if (filter_var($url, FILTER_VALIDATE_URL) === false) {
    throw new \RuntimeException('The Cat Api did not return a valid URL');
}

return $url;

Though correct, this would be pretty bad for readability. It would become worse if there are multiple functions which all need the same kind of post-condition validations. We'd want to have a way to reuse this validation logic. In any case, the return value is still a meaningless string. It would be nice if we could preserve the knowledge that it's a URL. That way, any other part of the application that uses the return value of CatApi::getRandomImage() would be aware of the fact that it's a URL and would never mistake it for, say, an email address.

A value object representing a URL

Instead of writing post-conditions for CatApi::getRandomImage() implementations, we could write pre-conditions for image URLs. How can we make sure that a value like an image URL can't exist, except when it's valid? By turning it into an object and preventing it from being constructed using something that's not a valid URL:

class Url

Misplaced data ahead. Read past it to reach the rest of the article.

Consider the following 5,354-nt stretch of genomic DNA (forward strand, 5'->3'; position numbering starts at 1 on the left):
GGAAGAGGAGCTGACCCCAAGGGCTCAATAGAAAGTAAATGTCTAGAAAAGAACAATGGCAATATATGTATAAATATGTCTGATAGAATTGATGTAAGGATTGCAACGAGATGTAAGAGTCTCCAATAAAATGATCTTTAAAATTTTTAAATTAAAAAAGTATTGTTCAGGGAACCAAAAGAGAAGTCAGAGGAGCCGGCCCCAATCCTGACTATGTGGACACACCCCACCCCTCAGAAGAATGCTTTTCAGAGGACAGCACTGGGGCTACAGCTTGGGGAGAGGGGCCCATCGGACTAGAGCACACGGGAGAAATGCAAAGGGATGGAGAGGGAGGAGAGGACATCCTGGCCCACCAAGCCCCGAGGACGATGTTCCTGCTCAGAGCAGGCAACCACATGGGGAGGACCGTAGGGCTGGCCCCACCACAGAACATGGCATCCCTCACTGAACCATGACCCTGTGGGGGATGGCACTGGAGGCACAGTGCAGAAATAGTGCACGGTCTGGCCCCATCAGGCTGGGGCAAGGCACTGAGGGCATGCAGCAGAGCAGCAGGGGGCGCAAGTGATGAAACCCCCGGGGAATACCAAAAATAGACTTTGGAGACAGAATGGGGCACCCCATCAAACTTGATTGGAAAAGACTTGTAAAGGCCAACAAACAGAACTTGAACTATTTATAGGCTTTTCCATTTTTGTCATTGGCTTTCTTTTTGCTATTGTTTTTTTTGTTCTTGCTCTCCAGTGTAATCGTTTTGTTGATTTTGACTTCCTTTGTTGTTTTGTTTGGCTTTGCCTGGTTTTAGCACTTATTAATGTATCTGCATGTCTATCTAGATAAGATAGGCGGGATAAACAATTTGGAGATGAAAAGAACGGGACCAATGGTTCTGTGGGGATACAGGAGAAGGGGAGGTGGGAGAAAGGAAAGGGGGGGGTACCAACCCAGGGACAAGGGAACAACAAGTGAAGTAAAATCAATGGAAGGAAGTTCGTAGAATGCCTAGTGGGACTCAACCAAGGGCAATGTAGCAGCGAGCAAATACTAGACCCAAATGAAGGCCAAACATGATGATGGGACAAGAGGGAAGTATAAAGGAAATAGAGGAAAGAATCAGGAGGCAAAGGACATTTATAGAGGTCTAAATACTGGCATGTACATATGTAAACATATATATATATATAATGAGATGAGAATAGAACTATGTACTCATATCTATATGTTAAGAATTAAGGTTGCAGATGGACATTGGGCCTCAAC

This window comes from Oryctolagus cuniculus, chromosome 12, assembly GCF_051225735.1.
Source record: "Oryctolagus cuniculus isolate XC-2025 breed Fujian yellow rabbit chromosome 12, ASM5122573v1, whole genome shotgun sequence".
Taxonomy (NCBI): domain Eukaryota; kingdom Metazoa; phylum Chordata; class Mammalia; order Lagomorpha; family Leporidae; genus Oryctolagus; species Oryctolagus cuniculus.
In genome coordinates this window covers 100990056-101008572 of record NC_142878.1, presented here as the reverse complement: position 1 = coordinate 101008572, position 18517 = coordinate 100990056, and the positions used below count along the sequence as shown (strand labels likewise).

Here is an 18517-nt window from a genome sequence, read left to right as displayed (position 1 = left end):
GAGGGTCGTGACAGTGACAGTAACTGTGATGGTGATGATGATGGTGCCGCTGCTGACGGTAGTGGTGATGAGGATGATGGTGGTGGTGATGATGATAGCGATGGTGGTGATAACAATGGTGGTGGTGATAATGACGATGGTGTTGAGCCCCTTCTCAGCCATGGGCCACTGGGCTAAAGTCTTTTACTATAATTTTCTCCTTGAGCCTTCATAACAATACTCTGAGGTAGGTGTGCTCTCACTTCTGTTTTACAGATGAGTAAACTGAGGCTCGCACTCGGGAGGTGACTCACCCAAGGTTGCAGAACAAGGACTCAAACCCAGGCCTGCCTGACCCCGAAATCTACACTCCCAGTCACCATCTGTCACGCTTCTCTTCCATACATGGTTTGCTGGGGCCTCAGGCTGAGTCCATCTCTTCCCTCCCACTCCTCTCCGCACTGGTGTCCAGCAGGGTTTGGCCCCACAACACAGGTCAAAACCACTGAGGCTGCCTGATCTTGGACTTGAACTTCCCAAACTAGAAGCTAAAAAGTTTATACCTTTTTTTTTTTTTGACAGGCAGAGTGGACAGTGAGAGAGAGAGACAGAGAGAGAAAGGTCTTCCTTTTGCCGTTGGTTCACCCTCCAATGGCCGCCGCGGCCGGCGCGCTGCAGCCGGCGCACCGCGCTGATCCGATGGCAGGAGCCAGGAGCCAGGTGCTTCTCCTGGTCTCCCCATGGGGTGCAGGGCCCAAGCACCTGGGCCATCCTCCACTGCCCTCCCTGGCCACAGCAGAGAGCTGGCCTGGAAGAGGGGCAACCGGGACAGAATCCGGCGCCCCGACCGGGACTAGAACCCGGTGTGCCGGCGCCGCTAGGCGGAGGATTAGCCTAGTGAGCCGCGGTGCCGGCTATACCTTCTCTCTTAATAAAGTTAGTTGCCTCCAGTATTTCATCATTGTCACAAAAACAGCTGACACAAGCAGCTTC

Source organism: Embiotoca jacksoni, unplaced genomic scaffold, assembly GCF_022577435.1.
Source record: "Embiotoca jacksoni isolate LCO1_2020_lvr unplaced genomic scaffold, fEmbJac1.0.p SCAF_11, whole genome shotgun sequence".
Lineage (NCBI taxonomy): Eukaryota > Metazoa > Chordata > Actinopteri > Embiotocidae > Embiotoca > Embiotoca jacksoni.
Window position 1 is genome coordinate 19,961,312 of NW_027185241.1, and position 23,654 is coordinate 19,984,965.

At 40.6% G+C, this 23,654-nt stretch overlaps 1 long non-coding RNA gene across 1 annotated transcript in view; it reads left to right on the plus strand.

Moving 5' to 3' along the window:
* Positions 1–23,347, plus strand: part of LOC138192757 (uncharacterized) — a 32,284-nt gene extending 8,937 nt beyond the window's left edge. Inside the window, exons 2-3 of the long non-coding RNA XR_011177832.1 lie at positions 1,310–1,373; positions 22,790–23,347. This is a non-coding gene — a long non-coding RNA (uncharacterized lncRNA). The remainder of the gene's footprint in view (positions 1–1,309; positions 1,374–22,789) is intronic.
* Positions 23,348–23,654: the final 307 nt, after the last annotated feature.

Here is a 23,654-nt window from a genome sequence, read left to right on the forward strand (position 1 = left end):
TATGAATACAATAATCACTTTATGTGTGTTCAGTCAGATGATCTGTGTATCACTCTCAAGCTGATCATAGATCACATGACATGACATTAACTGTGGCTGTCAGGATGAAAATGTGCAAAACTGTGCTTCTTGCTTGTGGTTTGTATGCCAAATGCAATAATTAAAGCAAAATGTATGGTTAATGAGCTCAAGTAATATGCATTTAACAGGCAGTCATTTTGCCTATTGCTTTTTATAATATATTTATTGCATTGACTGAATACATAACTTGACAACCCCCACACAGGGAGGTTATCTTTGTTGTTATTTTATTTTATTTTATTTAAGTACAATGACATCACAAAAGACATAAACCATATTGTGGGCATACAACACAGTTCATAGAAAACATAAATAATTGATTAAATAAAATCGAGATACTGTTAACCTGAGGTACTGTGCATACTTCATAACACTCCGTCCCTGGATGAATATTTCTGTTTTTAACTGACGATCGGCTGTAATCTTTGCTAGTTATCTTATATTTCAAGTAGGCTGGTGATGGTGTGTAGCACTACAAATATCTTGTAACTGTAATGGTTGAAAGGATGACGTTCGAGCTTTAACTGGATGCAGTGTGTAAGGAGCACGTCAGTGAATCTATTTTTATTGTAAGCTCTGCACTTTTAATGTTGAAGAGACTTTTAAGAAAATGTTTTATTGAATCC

{
    private $url;

    public function __construct($url)
    {
        if (!is_string($url)) {
            throw new \InvalidArgumentException('URL was expected to be a string');
        }

        if (filter_var($url, FILTER_VALIDATE_URL) === false) {
            throw new \RuntimeException('The provided URL is invalid');
        }

        $this->url = $url;
    }
}

This type of object is called a value object.

Creating it with invalid data is impossible:

new Url('I am not a valid URL');

// RuntimeException: "The provided URL is invalid"

So every instance of Url that you encounter can be trusted to represent a valid URL. We can now change the code of RealCatApi::getRandomImage() to return a Url instance:

$responseElement = new \SimpleXMLElement($responseXml);